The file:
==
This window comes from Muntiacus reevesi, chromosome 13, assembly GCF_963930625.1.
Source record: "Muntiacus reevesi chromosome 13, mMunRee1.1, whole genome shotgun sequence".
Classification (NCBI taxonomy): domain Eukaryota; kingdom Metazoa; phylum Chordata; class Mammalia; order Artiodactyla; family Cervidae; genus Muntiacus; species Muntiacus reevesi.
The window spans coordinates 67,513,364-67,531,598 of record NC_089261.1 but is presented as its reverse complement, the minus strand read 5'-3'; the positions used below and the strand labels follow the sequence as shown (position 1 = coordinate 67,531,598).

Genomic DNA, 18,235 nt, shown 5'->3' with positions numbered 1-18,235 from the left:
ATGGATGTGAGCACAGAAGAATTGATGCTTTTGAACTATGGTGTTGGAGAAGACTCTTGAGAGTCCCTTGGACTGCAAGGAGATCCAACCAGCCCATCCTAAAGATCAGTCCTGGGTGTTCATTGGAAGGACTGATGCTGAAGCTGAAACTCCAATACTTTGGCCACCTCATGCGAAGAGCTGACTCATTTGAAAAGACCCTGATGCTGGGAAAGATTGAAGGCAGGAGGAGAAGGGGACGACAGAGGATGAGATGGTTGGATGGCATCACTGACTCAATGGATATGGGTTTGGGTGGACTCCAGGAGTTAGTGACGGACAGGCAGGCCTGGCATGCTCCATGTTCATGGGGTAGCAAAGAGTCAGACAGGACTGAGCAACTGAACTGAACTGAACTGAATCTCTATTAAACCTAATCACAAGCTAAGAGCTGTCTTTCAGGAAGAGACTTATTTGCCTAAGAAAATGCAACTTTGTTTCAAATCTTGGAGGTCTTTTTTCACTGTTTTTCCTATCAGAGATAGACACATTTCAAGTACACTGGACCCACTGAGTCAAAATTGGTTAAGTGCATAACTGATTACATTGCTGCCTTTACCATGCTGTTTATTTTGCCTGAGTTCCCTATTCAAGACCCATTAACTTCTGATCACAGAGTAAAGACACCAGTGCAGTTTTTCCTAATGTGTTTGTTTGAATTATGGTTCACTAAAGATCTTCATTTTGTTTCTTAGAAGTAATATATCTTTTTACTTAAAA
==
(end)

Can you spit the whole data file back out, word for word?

This window comes from Muntiacus reevesi, chromosome 13, assembly GCF_963930625.1.
Source record: "Muntiacus reevesi chromosome 13, mMunRee1.1, whole genome shotgun sequence".
Classification (NCBI taxonomy): domain Eukaryota; kingdom Metazoa; phylum Chordata; class Mammalia; order Artiodactyla; family Cervidae; genus Muntiacus; species Muntiacus reevesi.
The window spans coordinates 67,513,364-67,531,598 of record NC_089261.1 but is presented as its reverse complement, the minus strand read 5'-3'; the positions used below and the strand labels follow the sequence as shown (position 1 = coordinate 67,531,598).

Genomic DNA, 18,235 nt, shown 5'->3' with positions numbered 1-18,235 from the left:
ATGGATGTGAGCACAGAAGAATTGATGCTTTTGAACTATGGTGTTGGAGAAGACTCTTGAGAGTCCCTTGGACTGCAAGGAGATCCAACCAGCCCATCCTAAAGATCAGTCCTGGGTGTTCATTGGAAGGACTGATGCTGAAGCTGAAACTCCAATACTTTGGCCACCTCATGCGAAGAGCTGACTCATTTGAAAAGACCCTGATGCTGGGAAAGATTGAAGGCAGGAGGAGAAGGGGACGACAGAGGATGAGATGGTTGGATGGCATCACTGACTCAATGGATATGGGTTTGGGTGGACTCCAGGAGTTAGTGACGGACAGGCAGGCCTGGCATGCTCCATGTTCATGGGGTAGCAAAGAGTCAGACAGGACTGAGCAACTGAACTGAACTGAACTGAATCTCTATTAAACCTAATCACAAGCTAAGAGCTGTCTTTCAGGAAGAGACTTATTTGCCTAAGAAAATGCAACTTTGTTTCAAATCTTGGAGGTCTTTTTTCACTGTTTTTCCTATCAGAGATAGACACATTTCAAGTACACTGGACCCACTGAGTCAAAATTGGTTAAGTGCATAACTGATTACATTGCTGCCTTTACCATGCTGTTTATTTTGCCTGAGTTCCCTATTCAAGACCCATTAACTTCTGATCACAGAGTAAAGACACCAGTGCAGTTTTTCCTAATGTGTTTGTTTGAATTATGGTTCACTAAAGATCTTCATTTTGTTTCTTAGAAGTAATATATCTTTTTACTTAAAA